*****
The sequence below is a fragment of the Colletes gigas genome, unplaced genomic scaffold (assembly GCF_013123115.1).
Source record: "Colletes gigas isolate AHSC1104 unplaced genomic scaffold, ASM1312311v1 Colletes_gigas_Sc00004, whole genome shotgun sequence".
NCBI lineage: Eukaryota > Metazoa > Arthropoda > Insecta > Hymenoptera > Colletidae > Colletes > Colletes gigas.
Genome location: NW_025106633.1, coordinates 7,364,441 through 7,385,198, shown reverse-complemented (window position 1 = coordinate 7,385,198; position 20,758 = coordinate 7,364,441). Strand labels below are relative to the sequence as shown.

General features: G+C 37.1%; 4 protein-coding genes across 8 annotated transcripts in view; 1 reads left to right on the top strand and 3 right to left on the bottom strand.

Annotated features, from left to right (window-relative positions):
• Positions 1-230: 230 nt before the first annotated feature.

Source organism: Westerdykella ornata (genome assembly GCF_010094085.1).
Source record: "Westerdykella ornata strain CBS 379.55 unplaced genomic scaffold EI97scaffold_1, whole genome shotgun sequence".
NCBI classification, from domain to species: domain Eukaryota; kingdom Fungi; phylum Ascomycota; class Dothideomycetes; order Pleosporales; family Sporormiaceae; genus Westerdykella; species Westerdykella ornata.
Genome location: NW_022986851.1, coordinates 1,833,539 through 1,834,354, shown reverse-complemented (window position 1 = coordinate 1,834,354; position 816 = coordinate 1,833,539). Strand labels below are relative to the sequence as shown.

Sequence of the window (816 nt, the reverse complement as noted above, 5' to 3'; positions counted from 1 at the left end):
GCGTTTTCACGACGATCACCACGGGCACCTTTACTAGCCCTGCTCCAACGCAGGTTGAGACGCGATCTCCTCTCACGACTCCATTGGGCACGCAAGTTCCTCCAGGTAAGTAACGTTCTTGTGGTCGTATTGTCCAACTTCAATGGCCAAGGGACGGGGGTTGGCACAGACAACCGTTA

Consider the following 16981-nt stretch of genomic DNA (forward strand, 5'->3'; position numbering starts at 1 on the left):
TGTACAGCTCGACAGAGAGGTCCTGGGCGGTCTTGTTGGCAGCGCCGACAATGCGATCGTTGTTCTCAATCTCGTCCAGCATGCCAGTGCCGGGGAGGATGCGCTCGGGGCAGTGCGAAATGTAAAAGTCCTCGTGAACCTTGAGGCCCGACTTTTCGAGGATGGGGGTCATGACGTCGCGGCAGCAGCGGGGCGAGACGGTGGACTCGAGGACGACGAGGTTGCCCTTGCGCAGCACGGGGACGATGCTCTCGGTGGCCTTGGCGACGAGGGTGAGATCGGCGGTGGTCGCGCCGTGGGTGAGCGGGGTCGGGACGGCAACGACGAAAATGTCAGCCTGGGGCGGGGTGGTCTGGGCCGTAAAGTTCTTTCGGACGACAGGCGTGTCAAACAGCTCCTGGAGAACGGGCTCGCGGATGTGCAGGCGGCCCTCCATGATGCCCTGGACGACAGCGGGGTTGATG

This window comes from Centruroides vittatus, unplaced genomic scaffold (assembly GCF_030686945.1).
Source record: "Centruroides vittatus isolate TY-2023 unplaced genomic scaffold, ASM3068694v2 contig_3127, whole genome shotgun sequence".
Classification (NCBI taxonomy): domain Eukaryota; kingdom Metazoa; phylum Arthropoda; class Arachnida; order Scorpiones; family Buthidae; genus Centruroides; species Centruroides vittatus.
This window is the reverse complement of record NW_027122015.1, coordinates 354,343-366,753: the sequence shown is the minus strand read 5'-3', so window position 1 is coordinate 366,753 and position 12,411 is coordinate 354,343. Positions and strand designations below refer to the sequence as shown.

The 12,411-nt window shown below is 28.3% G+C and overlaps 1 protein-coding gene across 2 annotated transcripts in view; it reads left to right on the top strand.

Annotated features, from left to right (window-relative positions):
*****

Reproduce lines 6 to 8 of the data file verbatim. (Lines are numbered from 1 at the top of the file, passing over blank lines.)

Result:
Annotated features, from left to right (window-relative positions):
• Positions 1-230: 230 nt before the first annotated feature.

Source organism: Westerdykella ornata (genome assembly GCF_010094085.1).